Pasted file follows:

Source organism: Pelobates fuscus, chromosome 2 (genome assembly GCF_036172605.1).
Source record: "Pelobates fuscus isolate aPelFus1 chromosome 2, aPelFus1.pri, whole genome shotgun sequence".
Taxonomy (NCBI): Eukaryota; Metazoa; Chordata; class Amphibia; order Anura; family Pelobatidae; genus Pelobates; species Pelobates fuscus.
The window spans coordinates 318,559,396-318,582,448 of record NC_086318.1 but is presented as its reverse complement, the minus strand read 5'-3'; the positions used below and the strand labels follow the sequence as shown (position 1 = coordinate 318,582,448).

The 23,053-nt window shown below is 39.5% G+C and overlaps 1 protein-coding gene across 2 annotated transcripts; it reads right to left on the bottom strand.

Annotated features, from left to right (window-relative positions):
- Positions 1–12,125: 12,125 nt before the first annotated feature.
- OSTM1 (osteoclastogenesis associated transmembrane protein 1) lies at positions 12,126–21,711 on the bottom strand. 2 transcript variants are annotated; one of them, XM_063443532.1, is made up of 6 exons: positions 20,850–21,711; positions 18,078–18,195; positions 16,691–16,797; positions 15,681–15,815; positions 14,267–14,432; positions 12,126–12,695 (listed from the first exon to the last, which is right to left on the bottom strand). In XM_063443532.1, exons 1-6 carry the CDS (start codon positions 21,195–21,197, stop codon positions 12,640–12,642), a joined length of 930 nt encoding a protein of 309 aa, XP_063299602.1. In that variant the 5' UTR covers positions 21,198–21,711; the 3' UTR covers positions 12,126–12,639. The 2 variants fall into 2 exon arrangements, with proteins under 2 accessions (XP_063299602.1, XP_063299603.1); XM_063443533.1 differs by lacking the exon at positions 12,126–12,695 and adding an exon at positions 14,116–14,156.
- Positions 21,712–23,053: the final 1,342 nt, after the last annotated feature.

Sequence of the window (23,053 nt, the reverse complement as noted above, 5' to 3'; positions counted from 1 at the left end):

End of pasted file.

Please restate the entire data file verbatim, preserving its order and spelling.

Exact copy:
Source organism: Pelobates fuscus, chromosome 2 (genome assembly GCF_036172605.1).
Source record: "Pelobates fuscus isolate aPelFus1 chromosome 2, aPelFus1.pri, whole genome shotgun sequence".
Taxonomy (NCBI): Eukaryota; Metazoa; Chordata; class Amphibia; order Anura; family Pelobatidae; genus Pelobates; species Pelobates fuscus.
The window spans coordinates 318,559,396-318,582,448 of record NC_086318.1 but is presented as its reverse complement, the minus strand read 5'-3'; the positions used below and the strand labels follow the sequence as shown (position 1 = coordinate 318,582,448).

The 23,053-nt window shown below is 39.5% G+C and overlaps 1 protein-coding gene across 2 annotated transcripts; it reads right to left on the bottom strand.

Annotated features, from left to right (window-relative positions):
- Positions 1–12,125: 12,125 nt before the first annotated feature.
- OSTM1 (osteoclastogenesis associated transmembrane protein 1) lies at positions 12,126–21,711 on the bottom strand. 2 transcript variants are annotated; one of them, XM_063443532.1, is made up of 6 exons: positions 20,850–21,711; positions 18,078–18,195; positions 16,691–16,797; positions 15,681–15,815; positions 14,267–14,432; positions 12,126–12,695 (listed from the first exon to the last, which is right to left on the bottom strand). In XM_063443532.1, exons 1-6 carry the CDS (start codon positions 21,195–21,197, stop codon positions 12,640–12,642), a joined length of 930 nt encoding a protein of 309 aa, XP_063299602.1. In that variant the 5' UTR covers positions 21,198–21,711; the 3' UTR covers positions 12,126–12,639. The 2 variants fall into 2 exon arrangements, with proteins under 2 accessions (XP_063299602.1, XP_063299603.1); XM_063443533.1 differs by lacking the exon at positions 12,126–12,695 and adding an exon at positions 14,116–14,156.
- Positions 21,712–23,053: the final 1,342 nt, after the last annotated feature.

Sequence of the window (23,053 nt, the reverse complement as noted above, 5' to 3'; positions counted from 1 at the left end):